Minneapolis – Rainbow PUSH Coalition (RPC) members accompanied by the head of Minneapolis Branch NAACP yesterday (Jan. 6) participated in shareholder consideration of the merger of Medtronic and Covidien.
In a meeting Tuesday morning shareholders of Medtronic, a global medical technology company based in Minneapolis, voted to acquire an Irish-based firm, Covidien. Medtronic CEO Omar Ishrak said that the purpose of the merger is to free up capital to invest in medical technology in the United States. The merger will also have the effect of reducing Medtronic’s U.S. tax burden and will result in relocation of the company’s legal headquarters to Ireland. The vote passed by more than 90 percent.
Medtronic operates in more than 140 countries. The company employs 49,000 people, including 5,800 scientists and engineers, pursuing research and innovation that has led to more than 28,000 patents.
When questioned by RPC executive director, attorney Janice L. Mathis, Ishrak responded that measures already were in place to assure that any U.S. employees who lost jobs as a result of the merger would receive company assistance in finding new work. Ishrak also indicated that Medtronic expected to create 1,000 new health sector jobs in Minnesota over the next five years as a result of the merger.
Earlier in the year, Rainbow PUSH president, the Rev. Jesse Jackson, Sr. wrote to Ishrak to request that Medtronic complete RPC’s Corporate Diversity Survey Questionnaire. The survey covers employment, supplier diversity, board composition, philanthropy and recruitment, among other areas. RPC is also requesting that Medtronic release its EEO-1 form, required by the U.S. Equal Employment Opportunity Commission. Similar requests have resulted in public releases by more than 20 Silicon Valley firms, including Intel, Microsoft and Google, said Mathis.
She said Medtronic CFO, Gary Ellis, affirmed that diversity, both inside of Medtronic and in its Irish partner, was a priority across the board and agreed to engage in further talks with RPC to consider its suggestions for bolstering diversity in the new company.
The proposed talks began Tuesday afternoon, according to Fernando Vivanco, Medtronic’s senior director, Global Communications, who said a meeting between Rainbow Push representatives and Medtronic senior leaders resulted in “good communications” that likely would be the first of many around issues raised by Rainbow PUSH.
The Rev. Jerry McAfee, NAACP president and pastor, New Salem Missionary Baptist Church in north Minneapolis attended the Medtronic meeting, along with Mathis.
“We need 6,200 jobs in Minneapolis for lower income families to close the poverty gap. Medtronic could contribute to that equation. We are glad to see Rainbow PUSH in Minneapolis and will continue to work closely with them to achieve a measure of economic stability in underserved communities,” said McAfee.
Montgomery, Ala. businessman, Dr. Alfred Seawright, also accompanied Mathis as part of the Rainbow PUSH delegation. Seawright is CEO and president of Medical Place, a veteran-owned service-oriented small business that distributes medical, laboratory, respiratory, scientific, and telemedicine equipment and supplies to hospitals nationwide.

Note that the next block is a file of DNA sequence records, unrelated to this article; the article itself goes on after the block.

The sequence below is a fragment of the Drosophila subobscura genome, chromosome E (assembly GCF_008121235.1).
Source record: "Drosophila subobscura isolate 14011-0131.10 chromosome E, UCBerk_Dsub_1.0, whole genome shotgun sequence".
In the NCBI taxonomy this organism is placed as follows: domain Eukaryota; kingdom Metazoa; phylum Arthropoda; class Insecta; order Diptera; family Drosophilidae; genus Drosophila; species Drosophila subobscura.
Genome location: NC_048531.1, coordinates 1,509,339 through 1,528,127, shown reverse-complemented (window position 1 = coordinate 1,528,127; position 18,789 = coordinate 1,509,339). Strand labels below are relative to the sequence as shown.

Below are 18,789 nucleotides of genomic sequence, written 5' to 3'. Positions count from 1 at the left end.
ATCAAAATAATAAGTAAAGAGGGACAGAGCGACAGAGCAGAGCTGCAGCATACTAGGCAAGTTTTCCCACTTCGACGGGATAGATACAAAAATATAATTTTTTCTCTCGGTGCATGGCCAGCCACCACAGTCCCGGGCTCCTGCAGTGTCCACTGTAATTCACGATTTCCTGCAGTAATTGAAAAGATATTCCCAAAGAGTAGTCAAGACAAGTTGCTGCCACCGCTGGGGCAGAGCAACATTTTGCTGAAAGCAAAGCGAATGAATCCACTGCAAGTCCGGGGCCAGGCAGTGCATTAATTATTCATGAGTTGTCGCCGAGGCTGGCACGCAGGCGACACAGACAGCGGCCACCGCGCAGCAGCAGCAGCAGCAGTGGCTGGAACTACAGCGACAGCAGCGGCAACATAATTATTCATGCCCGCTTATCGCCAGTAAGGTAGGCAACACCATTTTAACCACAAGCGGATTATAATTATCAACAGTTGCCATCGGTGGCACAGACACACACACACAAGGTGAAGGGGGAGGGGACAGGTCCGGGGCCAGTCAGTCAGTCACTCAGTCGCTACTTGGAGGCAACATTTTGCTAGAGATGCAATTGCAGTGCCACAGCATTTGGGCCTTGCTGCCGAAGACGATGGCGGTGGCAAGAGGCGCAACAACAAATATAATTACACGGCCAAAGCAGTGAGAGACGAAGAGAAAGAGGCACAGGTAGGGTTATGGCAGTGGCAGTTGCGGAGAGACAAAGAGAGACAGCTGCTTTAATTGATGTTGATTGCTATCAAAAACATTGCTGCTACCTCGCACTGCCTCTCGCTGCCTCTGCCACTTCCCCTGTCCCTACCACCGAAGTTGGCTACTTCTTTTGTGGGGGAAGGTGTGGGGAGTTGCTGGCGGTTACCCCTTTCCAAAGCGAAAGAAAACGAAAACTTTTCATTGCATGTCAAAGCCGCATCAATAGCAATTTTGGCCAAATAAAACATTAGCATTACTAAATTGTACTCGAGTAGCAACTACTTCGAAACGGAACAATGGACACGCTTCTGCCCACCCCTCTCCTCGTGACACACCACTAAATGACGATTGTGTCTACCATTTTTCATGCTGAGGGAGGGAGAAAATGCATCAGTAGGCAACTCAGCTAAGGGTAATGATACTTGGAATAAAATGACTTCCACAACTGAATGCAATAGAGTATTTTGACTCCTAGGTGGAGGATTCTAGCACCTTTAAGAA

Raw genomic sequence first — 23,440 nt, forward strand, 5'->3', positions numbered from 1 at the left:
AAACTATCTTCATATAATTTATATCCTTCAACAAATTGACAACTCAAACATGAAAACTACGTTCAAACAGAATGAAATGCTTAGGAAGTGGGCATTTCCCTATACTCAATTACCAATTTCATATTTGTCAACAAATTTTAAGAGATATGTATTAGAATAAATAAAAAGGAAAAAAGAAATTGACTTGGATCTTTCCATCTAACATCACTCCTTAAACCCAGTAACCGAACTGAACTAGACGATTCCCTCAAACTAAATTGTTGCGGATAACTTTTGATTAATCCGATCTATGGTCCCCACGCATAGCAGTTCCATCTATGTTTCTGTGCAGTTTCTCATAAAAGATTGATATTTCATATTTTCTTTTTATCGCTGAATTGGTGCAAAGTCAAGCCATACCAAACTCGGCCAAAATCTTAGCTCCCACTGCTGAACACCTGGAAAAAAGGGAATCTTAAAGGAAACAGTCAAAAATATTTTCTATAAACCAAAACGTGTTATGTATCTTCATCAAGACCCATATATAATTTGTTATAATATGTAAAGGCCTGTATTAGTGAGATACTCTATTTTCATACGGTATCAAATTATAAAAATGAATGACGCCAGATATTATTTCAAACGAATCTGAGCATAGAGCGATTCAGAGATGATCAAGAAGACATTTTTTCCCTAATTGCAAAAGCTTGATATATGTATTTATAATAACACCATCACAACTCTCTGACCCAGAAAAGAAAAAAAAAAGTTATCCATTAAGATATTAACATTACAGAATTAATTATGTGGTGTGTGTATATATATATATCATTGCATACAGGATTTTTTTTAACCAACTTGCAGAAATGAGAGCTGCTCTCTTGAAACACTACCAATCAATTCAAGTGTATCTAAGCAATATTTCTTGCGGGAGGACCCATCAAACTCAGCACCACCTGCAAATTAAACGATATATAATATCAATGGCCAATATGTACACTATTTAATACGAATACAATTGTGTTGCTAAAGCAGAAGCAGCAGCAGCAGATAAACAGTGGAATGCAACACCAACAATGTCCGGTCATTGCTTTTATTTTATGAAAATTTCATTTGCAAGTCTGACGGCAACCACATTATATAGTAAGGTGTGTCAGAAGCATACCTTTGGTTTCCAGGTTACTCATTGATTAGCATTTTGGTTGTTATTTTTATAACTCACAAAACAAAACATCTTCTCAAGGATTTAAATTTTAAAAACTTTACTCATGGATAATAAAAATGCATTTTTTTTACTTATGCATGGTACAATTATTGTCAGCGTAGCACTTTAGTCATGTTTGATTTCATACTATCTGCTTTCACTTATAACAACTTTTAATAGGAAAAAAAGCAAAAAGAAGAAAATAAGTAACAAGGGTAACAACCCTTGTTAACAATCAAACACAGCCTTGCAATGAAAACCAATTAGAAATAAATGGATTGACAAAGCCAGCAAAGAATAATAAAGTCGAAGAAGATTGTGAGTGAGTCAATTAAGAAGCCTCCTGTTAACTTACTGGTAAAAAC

“We are here because Rainbow PUSH is reaching out to minority businesses making sure they get a chance to do business with big companies like Medtronic, a company with more than $17 billion in annual revenues. Black America already has a relationship with Medtronic as consumers. When you’re sick or hospitalized, nine times out of 10, you will be utilizing products created and manufactured by Medtronic,” said Seawright. “We can build on that for the benefit of the company and for the benefit of our community in terms of jobs and economic development. We are looking to be considered as strategic partners and vendors for companies like Medtronic that have embraced diversity as part of their business and growth strategy.”
For many months, Jackson, founder of Rainbow PUSH Coalition, has urged U.S. lawmakers and corporate executives to find common ground to bring capital back from overseas markets to the U.S. Jackson’s proposal specifically ties tax rate reductions as an incentive to investments in U.S. crumbling urban infrastructure. This vote by a major U.S. firm to call Ireland home should be a wake-up call to policy makers to take Jackson’s infrastructure investment proposals seriously, said Mathis.
She said Medtronic’s merger with Irish firm is proof that the U.S. needs plans to repatriate corporate capital. She further went on to say that in exchange for investment in U.S. infrastructure, global firms should receive tax consideration.
McAfee said RPC’s presence at the Medtronic shareholders’ meeting may signal an expanded presence for the organization in Minnesota. Mathis confirmed that while there are RPC members in the market, it may be time to create an active affiliate and local office.
McAfee said he was impressed that Medtronic executives acknowledged the persistent disparities in wealth, health and education despite the state’s stellar reputation as a good place to do business and a good place to live. He said he hopes some of the proposed workforce growth promised by Medtronic could be targeted against the high unemployment in north Minneapolis.
“What if Medtronic would build a plant in north Minneapolis? What if 500 of the new jobs were made available in north Minneapolis,” said McAfee.
McAfee said Rainbow PUSH’s economic and business development skill set and relationship building capacity with Twin Cities based multinational corporations could lead to collaborative innovation and covenants that eliminate the job gap for north Minneapolis.
“What if 30 companies each committed to 200 jobs for north Minneapolis residents? That would eliminate the 6,200 job deficit that is crippling our community right now,” said McAfee.